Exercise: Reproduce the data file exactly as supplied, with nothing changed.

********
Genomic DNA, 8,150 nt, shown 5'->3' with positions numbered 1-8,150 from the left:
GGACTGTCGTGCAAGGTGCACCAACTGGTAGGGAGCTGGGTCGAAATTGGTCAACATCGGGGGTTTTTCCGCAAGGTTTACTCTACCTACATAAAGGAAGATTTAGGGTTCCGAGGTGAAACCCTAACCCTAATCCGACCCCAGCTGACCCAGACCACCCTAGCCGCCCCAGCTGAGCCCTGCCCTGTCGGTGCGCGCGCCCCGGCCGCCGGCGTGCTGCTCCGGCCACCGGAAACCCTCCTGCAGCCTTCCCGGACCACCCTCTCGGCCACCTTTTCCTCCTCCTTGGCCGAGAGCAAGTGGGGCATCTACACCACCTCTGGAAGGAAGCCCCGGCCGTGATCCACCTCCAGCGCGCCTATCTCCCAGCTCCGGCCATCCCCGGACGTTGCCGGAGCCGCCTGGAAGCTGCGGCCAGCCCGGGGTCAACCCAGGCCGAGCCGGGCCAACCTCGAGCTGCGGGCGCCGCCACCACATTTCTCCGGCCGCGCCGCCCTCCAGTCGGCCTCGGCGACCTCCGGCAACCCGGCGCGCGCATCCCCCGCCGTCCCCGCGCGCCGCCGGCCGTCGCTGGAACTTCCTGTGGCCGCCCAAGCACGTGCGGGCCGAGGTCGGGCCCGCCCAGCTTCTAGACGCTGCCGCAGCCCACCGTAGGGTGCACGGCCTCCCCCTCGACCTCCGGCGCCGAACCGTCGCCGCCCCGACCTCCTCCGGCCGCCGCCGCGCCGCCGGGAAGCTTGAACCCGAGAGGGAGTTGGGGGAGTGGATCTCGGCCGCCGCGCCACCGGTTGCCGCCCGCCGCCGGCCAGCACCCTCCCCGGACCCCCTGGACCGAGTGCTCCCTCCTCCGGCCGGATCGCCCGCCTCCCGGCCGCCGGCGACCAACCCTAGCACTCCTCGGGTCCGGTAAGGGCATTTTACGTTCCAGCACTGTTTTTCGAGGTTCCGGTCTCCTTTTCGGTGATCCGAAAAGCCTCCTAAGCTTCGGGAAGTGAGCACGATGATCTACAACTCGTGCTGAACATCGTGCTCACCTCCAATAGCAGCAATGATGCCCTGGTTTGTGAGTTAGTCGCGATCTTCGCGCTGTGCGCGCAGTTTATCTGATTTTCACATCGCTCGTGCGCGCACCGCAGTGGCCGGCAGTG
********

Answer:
Genomic DNA, 8,150 nt, shown 5'->3' with positions numbered 1-8,150 from the left:
GGACTGTCGTGCAAGGTGCACCAACTGGTAGGGAGCTGGGTCGAAATTGGTCAACATCGGGGGTTTTTCCGCAAGGTTTACTCTACCTACATAAAGGAAGATTTAGGGTTCCGAGGTGAAACCCTAACCCTAATCCGACCCCAGCTGACCCAGACCACCCTAGCCGCCCCAGCTGAGCCCTGCCCTGTCGGTGCGCGCGCCCCGGCCGCCGGCGTGCTGCTCCGGCCACCGGAAACCCTCCTGCAGCCTTCCCGGACCACCCTCTCGGCCACCTTTTCCTCCTCCTTGGCCGAGAGCAAGTGGGGCATCTACACCACCTCTGGAAGGAAGCCCCGGCCGTGATCCACCTCCAGCGCGCCTATCTCCCAGCTCCGGCCATCCCCGGACGTTGCCGGAGCCGCCTGGAAGCTGCGGCCAGCCCGGGGTCAACCCAGGCCGAGCCGGGCCAACCTCGAGCTGCGGGCGCCGCCACCACATTTCTCCGGCCGCGCCGCCCTCCAGTCGGCCTCGGCGACCTCCGGCAACCCGGCGCGCGCATCCCCCGCCGTCCCCGCGCGCCGCCGGCCGTCGCTGGAACTTCCTGTGGCCGCCCAAGCACGTGCGGGCCGAGGTCGGGCCCGCCCAGCTTCTAGACGCTGCCGCAGCCCACCGTAGGGTGCACGGCCTCCCCCTCGACCTCCGGCGCCGAACCGTCGCCGCCCCGACCTCCTCCGGCCGCCGCCGCGCCGCCGGGAAGCTTGAACCCGAGAGGGAGTTGGGGGAGTGGATCTCGGCCGCCGCGCCACCGGTTGCCGCCCGCCGCCGGCCAGCACCCTCCCCGGACCCCCTGGACCGAGTGCTCCCTCCTCCGGCCGGATCGCCCGCCTCCCGGCCGCCGGCGACCAACCCTAGCACTCCTCGGGTCCGGTAAGGGCATTTTACGTTCCAGCACTGTTTTTCGAGGTTCCGGTCTCCTTTTCGGTGATCCGAAAAGCCTCCTAAGCTTCGGGAAGTGAGCACGATGATCTACAACTCGTGCTGAACATCGTGCTCACCTCCAATAGCAGCAATGATGCCCTGGTTTGTGAGTTAGTCGCGATCTTCGCGCTGTGCGCGCAGTTTATCTGATTTTCACATCGCTCGTGCGCGCACCGCAGTGGCCGGCAGTG